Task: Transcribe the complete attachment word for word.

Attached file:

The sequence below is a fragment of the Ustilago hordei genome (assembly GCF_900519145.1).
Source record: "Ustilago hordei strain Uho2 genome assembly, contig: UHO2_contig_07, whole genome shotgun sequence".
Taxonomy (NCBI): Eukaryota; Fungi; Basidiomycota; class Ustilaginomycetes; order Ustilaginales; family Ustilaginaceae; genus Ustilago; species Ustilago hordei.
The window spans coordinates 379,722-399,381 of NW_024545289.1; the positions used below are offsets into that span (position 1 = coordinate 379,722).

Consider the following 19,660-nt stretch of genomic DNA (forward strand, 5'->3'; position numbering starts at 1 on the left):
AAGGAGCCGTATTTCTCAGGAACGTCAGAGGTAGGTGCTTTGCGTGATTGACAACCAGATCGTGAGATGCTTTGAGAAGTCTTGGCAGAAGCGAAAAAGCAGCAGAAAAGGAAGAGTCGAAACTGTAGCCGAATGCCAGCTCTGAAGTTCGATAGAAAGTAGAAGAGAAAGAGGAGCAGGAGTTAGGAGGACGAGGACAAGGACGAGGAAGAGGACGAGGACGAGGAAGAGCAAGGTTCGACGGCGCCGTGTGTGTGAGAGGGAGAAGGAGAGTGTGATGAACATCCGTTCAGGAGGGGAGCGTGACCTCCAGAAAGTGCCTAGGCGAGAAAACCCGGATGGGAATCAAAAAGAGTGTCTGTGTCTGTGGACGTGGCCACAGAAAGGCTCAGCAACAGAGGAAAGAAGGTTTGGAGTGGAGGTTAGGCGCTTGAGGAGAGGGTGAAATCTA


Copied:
The sequence below is a fragment of the Ustilago hordei genome (assembly GCF_900519145.1).
Source record: "Ustilago hordei strain Uho2 genome assembly, contig: UHO2_contig_07, whole genome shotgun sequence".
Taxonomy (NCBI): Eukaryota; Fungi; Basidiomycota; class Ustilaginomycetes; order Ustilaginales; family Ustilaginaceae; genus Ustilago; species Ustilago hordei.
The window spans coordinates 379,722-399,381 of NW_024545289.1; the positions used below are offsets into that span (position 1 = coordinate 379,722).

Consider the following 19,660-nt stretch of genomic DNA (forward strand, 5'->3'; position numbering starts at 1 on the left):
AAGGAGCCGTATTTCTCAGGAACGTCAGAGGTAGGTGCTTTGCGTGATTGACAACCAGATCGTGAGATGCTTTGAGAAGTCTTGGCAGAAGCGAAAAAGCAGCAGAAAAGGAAGAGTCGAAACTGTAGCCGAATGCCAGCTCTGAAGTTCGATAGAAAGTAGAAGAGAAAGAGGAGCAGGAGTTAGGAGGACGAGGACAAGGACGAGGAAGAGGACGAGGACGAGGAAGAGCAAGGTTCGACGGCGCCGTGTGTGTGAGAGGGAGAAGGAGAGTGTGATGAACATCCGTTCAGGAGGGGAGCGTGACCTCCAGAAAGTGCCTAGGCGAGAAAACCCGGATGGGAATCAAAAAGAGTGTCTGTGTCTGTGGACGTGGCCACAGAAAGGCTCAGCAACAGAGGAAAGAAGGTTTGGAGTGGAGGTTAGGCGCTTGAGGAGAGGGTGAAATCTA